Perhaps a serious Feingold or Wellstone run at the nomination with a stronger platform on globalization issues will convince those die-hard Naderites to join in the difficult business of building a more rational, Christian Coalition-like bloc to counter corporate power within the party. For now, we can expect an ugly period of payback in Washington in which Nader's valuable network of organizations will likely be the first to pay. Democrats will no longer return his calls. Funders will tell him to take a hike. Sadly, his life's work will be a victim of the infantile left-wing disorder Nader developed in his quixotic quest to elect a reactionary Republican to the American presidency.
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Giving Nader a run for his money in the election hall of shame are the mainstream media. Media portraits of both candidates were etched in stone, with nary a fact or figure allowed to intrude upon the well-worn script. Bush was dumb and Gore a liar; pretty much nothing else was allowed in the grand narrative. Like Nader, reporters assumed the enormous policy differences between Gore and Bush--on Social Security, prescription drugs, education, affirmative action, abortion rights, the environment--to be of trivial importance, hardly worth the time and effort to explain or investigate. The media's treatment of this election as a popularity contest rather than a political one between two governing ideologies was an implicit endorsement of the Bush campaign strategy, as the issues favored Gore. But even so, Bush was usually treated like some pet media cause. With regard to such consequential questions as his political program, his political experience, his arrest record, his military service, his business ethics, Bush was given a free pass by media that continued to hound Gore about whether he was really the model for Oliver in Love Story--which, by the way, he was. I guess being a Bigfoot journalist means never having to say you're sorry.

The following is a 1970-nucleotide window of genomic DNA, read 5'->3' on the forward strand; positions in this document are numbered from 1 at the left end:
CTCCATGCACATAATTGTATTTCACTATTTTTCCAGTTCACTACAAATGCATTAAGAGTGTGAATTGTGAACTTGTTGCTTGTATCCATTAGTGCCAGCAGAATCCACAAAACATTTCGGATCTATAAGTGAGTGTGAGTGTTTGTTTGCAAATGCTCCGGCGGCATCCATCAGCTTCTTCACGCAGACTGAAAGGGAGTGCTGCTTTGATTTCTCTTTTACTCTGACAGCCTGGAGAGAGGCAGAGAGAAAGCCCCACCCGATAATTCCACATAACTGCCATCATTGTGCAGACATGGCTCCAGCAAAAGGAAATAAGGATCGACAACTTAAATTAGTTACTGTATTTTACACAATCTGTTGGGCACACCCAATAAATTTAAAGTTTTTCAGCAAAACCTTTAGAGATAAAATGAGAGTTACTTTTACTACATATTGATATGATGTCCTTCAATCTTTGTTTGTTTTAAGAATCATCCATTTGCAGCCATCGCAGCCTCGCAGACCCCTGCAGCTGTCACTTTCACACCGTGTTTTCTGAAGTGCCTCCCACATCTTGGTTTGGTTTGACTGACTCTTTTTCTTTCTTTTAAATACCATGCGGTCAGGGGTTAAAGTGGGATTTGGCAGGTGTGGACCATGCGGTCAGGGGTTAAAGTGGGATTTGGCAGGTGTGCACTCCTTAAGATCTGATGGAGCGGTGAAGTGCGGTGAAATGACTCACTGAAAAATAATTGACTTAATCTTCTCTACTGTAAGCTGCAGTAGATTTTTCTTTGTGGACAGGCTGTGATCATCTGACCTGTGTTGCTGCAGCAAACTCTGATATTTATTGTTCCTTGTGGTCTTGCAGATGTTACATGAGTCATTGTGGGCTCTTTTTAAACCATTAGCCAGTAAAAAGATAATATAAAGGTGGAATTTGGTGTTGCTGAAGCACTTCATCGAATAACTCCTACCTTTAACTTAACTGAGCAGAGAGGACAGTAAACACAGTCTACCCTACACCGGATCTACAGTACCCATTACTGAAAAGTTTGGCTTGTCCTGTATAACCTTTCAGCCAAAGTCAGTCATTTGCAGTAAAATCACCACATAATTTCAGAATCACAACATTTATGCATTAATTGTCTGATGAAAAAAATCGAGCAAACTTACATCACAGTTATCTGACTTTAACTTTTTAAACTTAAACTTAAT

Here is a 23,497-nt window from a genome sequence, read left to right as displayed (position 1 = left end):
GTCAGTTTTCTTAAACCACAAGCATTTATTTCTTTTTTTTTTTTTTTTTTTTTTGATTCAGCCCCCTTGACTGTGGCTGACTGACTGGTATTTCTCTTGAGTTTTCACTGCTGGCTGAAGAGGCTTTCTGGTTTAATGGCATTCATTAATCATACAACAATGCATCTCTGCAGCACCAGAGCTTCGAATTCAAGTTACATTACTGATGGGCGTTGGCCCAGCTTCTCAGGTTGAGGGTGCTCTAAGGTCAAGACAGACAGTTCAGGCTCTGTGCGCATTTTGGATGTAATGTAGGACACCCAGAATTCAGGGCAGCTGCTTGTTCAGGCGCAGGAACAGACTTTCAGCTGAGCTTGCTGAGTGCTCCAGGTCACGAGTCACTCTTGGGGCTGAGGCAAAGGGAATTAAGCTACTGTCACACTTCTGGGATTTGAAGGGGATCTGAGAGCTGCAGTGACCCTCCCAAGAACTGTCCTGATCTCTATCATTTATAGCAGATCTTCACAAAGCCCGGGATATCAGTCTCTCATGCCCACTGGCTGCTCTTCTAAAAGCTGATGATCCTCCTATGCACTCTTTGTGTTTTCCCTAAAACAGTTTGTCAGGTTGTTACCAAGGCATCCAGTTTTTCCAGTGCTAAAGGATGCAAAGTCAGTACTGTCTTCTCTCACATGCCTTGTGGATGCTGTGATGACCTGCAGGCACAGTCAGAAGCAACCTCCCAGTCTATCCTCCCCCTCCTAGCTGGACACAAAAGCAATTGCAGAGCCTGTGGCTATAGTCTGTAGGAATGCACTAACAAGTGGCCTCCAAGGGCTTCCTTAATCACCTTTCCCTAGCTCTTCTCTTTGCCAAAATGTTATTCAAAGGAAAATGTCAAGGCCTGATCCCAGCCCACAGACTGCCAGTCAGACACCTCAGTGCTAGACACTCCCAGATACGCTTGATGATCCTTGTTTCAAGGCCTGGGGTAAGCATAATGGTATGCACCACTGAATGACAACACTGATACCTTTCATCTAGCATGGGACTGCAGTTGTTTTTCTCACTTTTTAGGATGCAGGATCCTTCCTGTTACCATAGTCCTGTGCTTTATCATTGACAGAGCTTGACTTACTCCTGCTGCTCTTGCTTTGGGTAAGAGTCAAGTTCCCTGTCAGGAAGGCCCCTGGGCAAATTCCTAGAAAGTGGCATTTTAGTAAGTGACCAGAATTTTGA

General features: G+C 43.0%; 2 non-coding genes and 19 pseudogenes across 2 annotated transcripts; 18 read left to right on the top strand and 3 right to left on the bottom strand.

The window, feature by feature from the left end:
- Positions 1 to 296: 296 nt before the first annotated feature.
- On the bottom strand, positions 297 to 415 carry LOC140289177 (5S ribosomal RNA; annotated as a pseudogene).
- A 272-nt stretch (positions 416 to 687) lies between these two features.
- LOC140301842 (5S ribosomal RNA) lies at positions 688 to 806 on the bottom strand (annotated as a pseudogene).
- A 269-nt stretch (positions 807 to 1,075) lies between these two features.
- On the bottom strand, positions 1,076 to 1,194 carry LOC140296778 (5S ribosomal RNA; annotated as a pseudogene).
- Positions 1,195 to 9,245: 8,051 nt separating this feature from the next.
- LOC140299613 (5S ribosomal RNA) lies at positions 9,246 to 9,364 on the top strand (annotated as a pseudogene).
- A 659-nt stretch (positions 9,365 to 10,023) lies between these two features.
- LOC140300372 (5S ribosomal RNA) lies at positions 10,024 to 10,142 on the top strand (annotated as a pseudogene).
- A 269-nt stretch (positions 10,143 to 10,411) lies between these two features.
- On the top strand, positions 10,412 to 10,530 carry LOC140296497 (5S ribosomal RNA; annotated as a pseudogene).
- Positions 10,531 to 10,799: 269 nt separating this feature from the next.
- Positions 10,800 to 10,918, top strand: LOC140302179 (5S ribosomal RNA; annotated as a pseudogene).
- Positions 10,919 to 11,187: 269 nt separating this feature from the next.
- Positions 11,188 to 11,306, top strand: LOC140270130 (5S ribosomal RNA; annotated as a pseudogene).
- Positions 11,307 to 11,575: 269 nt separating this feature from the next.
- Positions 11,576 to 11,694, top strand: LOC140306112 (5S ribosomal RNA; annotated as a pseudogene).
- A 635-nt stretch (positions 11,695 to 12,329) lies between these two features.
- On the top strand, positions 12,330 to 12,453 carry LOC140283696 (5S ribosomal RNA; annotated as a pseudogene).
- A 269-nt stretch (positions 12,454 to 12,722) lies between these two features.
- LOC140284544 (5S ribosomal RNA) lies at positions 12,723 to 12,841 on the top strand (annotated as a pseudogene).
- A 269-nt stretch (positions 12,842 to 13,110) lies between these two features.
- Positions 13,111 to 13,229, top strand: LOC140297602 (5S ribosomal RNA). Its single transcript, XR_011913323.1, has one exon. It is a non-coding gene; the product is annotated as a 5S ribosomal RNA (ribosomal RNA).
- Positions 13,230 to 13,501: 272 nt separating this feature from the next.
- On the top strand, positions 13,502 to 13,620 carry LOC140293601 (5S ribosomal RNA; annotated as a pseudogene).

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One election development that had to gladden New Republic owner Marty Peretz's heart was how bad it was for the Arabs. I got a call one day from a Republican Party functionary telling me that Hillary Clinton supported a Palestinian state and took money from groups that supported terrorist organizations "like the one that just blew up the USS Cole." I told the sorry sonofabitch that like Israel's Prime Minister, I, too, support a Palestinian state. And, if there was any justice in the world, Hillary's "terrorist" friends would blow up Republican headquarters while we were still on the phone, so I could enjoy hearing the explosion.